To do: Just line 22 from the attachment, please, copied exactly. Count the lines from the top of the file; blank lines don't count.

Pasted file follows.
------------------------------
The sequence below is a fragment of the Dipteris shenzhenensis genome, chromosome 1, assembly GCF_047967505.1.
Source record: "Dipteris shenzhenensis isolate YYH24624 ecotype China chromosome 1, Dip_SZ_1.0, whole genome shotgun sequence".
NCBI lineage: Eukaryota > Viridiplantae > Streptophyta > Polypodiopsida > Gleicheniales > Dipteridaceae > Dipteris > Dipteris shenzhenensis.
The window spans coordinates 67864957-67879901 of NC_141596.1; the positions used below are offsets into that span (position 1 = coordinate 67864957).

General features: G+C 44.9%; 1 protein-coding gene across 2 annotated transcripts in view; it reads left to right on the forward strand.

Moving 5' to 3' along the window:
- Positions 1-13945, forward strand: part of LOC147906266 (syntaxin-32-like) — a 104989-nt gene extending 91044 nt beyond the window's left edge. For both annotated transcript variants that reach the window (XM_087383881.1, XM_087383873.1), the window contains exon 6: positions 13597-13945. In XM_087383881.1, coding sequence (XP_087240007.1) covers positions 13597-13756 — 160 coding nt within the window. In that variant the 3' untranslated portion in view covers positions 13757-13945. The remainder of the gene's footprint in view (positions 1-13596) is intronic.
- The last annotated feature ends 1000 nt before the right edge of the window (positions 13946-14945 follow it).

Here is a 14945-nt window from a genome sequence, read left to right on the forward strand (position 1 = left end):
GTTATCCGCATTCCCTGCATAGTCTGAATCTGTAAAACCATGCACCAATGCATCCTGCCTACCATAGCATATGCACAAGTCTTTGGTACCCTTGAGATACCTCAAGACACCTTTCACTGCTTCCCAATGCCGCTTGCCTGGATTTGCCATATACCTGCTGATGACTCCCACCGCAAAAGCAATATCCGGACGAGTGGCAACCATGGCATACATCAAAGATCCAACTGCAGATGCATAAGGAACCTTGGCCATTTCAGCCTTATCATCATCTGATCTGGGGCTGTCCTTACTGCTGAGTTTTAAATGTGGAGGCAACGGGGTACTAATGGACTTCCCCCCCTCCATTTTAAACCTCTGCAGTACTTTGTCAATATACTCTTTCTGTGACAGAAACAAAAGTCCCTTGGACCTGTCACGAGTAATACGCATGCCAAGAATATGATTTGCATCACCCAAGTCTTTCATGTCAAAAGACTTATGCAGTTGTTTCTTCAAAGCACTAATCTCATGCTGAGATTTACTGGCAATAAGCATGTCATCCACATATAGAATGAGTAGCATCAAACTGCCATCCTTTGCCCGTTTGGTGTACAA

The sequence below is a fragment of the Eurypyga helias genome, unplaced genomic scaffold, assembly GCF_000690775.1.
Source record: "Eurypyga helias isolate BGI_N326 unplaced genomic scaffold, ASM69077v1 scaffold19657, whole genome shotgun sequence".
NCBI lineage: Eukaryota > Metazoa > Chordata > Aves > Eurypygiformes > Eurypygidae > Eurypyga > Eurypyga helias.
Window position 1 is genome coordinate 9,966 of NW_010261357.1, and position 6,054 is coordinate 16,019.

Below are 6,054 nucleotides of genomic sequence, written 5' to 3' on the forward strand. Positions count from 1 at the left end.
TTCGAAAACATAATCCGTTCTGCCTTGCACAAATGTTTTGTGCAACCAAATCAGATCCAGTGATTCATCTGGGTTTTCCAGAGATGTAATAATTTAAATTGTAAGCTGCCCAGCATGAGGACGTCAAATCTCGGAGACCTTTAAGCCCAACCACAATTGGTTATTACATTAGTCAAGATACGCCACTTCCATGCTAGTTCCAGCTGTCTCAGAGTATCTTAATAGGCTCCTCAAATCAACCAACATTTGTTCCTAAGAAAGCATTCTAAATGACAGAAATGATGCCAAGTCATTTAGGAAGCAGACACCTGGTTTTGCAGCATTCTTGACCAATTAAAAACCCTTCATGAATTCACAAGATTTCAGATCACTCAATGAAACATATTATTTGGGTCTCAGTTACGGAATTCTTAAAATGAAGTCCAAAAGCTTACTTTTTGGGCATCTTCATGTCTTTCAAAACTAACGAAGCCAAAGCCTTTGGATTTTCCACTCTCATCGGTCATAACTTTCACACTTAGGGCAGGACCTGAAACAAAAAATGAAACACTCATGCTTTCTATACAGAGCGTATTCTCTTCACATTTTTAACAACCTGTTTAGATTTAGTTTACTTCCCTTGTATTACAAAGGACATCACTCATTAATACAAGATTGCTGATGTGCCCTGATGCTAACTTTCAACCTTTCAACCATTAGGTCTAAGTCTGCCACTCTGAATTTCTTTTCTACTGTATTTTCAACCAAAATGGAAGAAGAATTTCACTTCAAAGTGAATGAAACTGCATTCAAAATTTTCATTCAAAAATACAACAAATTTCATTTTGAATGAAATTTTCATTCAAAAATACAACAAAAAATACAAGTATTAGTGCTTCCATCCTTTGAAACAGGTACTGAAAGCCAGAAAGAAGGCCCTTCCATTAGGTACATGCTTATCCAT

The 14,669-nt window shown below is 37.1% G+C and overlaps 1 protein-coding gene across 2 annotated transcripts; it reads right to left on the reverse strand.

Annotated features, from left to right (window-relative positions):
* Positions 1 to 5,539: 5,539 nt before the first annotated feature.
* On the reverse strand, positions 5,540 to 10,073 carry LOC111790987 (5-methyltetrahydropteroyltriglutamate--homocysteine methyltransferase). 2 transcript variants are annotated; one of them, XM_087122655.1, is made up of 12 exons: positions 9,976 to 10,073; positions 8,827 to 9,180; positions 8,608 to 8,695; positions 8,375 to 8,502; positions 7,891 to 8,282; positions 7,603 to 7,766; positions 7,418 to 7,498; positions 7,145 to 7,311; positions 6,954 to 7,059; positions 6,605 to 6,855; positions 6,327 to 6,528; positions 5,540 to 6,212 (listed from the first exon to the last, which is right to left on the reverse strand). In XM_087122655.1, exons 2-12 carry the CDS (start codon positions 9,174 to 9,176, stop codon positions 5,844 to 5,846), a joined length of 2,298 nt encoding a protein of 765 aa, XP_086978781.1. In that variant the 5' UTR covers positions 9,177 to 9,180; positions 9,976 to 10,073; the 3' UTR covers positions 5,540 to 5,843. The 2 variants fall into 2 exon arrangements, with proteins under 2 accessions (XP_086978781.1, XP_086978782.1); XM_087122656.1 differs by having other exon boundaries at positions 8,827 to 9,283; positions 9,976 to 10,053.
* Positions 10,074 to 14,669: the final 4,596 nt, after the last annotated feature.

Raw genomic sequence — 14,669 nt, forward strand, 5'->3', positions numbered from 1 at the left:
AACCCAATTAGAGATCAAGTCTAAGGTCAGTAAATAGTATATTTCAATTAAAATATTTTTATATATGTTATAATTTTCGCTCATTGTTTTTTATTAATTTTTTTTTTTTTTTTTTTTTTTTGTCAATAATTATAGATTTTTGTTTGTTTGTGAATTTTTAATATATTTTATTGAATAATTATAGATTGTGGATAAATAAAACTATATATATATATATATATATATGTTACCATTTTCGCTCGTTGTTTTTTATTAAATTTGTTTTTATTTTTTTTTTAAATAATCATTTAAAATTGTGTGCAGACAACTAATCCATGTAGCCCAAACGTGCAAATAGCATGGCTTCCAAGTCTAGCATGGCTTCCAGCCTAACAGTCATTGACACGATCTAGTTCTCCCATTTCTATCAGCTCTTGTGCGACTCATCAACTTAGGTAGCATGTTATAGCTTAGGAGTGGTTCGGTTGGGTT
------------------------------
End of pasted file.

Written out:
Raw genomic sequence — 14,669 nt, forward strand, 5'->3', positions numbered from 1 at the left: